Along with the cost-reduction techniques mentioned above, Finnair has also bet strongly toward sustainability, aiming to halve its CO2 emissions from the 2019 levels and, with luck, be fully carbon neutral by the end of 2045.
To achieve this, the discontinuity of inflight duty-free product selling and the charging for carry-on baggage are measures that can significantly reduce the overall weight of airplanes, which will result in less amount of fuel burn, and with that, a large reduction of CO2 emissions.
Finnair has also cut off two routes to Tampere (TMP) and Turku (TKU), which have been replaced by more eco-friendly bus rides from the city centers. As well, the fleet renewal involving the replacement of the Airbus A340 with the more fuel-efficient A350 also allows for a reduction in fuel burn.
Finally, Finnair purchased 750 tons of Sustainable Aviation Fuel (SAF) in March 2023, which according to the airline corresponds to approximately 400 flights between Helsinki and Stockholm. SAF can cut carbon emissions by 80% compared to standard air fuel.
The truth is that, in the aviation industry, investing in newer and more sustainable solutions is widely accepted by airlines because cutting CO2 emissions involves decreasing fuel burn. It is a perfect coincidence which shows airlines a new incentive to help the environment with the collateral effect of cutting significantly the very high cost of fuel, especially during this period when prices have skyrocketed.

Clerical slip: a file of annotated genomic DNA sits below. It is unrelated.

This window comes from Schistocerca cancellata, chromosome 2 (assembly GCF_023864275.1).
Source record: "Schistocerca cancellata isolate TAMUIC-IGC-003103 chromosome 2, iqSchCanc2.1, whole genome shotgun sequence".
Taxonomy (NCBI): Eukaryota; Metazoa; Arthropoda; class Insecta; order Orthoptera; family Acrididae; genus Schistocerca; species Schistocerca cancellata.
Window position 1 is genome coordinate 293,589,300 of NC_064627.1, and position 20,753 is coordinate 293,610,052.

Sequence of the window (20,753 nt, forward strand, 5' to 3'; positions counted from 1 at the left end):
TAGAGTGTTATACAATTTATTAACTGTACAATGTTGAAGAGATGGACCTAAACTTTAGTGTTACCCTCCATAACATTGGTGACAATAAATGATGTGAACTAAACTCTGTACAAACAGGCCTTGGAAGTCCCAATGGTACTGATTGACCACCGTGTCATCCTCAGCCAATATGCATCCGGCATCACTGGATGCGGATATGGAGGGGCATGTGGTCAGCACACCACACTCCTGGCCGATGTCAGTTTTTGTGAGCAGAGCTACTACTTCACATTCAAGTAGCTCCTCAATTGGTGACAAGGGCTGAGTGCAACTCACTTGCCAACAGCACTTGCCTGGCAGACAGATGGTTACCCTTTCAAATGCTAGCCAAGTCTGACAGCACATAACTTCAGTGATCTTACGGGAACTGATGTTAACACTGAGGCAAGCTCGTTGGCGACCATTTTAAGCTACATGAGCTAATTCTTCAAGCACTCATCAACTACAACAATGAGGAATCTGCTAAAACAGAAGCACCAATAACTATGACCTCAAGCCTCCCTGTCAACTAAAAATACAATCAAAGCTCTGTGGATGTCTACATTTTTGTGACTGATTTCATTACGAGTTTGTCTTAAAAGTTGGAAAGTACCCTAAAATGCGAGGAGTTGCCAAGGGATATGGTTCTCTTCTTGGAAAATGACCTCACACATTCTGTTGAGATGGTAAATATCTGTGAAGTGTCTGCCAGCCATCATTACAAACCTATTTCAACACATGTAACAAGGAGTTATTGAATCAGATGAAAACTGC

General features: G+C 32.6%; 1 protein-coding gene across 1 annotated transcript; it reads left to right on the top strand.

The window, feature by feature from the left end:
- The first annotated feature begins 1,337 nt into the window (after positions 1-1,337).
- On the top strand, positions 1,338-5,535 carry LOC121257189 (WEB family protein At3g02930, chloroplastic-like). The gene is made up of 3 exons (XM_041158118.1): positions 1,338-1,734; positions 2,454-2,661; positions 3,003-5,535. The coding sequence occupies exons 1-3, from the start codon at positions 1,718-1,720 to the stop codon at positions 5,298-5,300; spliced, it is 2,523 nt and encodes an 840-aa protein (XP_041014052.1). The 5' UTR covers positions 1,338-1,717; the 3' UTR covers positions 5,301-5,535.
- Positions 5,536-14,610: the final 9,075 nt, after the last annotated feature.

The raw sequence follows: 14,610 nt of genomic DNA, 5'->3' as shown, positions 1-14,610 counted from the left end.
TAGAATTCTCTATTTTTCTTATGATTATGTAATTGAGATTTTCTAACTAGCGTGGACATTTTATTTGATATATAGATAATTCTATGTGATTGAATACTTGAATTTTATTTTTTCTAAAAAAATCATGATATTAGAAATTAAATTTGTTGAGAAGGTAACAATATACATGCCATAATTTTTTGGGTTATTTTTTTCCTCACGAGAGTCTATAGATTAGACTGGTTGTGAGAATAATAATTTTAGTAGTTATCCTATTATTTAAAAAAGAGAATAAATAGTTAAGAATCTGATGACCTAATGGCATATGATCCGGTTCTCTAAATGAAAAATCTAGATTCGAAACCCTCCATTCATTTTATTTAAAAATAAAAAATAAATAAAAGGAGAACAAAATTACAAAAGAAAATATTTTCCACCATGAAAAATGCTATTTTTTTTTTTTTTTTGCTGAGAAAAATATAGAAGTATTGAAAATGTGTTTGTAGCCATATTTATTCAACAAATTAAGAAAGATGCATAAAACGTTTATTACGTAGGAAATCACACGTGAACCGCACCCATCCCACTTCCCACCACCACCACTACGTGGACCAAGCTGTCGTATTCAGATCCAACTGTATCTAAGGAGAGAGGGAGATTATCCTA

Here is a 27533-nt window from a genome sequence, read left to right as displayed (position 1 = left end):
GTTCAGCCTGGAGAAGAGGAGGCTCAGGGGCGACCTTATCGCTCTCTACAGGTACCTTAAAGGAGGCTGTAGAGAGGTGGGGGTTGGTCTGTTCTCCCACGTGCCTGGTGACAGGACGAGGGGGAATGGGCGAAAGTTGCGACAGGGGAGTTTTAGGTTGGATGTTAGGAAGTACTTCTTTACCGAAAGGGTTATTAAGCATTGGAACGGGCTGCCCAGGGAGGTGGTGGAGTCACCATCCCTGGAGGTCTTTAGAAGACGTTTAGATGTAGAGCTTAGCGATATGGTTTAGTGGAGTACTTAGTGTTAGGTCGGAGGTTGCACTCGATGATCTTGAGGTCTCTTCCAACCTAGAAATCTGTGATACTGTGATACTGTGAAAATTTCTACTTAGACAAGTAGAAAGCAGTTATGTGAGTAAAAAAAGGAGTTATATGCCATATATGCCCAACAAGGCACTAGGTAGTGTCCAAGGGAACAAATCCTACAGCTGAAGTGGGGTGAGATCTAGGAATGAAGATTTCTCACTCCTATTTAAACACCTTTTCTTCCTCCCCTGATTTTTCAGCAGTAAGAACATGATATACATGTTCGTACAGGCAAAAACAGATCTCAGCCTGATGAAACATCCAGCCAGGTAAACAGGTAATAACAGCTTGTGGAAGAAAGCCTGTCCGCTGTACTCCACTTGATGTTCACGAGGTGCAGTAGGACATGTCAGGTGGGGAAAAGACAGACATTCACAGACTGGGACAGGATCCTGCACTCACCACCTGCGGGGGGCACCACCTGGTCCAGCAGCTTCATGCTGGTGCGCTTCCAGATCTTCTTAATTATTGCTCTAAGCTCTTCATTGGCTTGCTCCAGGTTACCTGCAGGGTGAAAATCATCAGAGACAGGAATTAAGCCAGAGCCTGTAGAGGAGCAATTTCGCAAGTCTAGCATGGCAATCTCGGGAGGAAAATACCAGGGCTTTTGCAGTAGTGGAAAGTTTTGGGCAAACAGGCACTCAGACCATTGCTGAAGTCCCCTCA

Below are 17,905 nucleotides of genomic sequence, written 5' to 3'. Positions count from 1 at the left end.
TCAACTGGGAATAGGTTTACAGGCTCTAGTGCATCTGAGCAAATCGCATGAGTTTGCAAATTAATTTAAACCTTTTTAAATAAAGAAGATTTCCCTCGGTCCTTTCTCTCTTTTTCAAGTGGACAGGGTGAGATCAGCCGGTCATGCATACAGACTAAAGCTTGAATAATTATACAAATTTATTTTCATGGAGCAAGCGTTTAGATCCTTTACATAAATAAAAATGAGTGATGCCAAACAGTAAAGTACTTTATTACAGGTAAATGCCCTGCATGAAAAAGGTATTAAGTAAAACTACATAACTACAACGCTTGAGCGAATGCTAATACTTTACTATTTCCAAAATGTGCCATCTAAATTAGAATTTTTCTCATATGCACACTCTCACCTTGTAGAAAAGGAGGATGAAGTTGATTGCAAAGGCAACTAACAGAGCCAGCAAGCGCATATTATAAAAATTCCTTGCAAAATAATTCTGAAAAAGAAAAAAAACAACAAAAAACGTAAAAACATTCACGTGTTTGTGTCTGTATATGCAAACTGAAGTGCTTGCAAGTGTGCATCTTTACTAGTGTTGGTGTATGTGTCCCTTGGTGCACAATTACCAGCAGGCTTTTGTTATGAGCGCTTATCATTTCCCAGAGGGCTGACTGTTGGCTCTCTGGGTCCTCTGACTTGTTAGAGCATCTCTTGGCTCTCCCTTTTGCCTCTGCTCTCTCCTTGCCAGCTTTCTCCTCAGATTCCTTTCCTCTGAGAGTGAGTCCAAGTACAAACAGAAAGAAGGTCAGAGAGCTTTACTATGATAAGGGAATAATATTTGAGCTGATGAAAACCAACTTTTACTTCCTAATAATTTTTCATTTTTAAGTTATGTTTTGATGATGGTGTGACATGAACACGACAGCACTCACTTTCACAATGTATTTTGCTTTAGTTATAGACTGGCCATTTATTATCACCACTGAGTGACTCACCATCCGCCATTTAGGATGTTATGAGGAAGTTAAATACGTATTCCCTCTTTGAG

Finnair’s Alternative Markets
With the closure of Russian airspace, Finnair has had to look for new alternative markets to move onto, as the airline has closed many routes to Asia due to its profitability in the current situation. Today, apart from the enormous campaign of aircraft leasing of its Airbus A330 fleet, AY has placed focus on two regions of the world; the United States and Southern Europe.
Thanks to the opening of flights to Dallas and Seattle, Finnair can connect passengers from the United States not only to its current East Asian destination list but also to Southern Asia, including India, Thailand, and Singapore. Differing from other airlines in the Scandinavian region such as SAS (SK), Finnair is playing alone in transporting customers via Helsinki, as no other long-haul airline flies out of Vantaa.
Scandinavian Airlines, on the other hand, deals with very high competition from carriers such as TUIfly Nordic, Norse Atlantic Airways, Thai Airways, Air India, and Singapore Airlines, on flights from its main hubs in Norway, Sweden, and Denmark, to countries like Thailand, Singapore or India. However, according to Antti Tolvanen, this does not mean that Finnair is in full control of its pricing methodologies.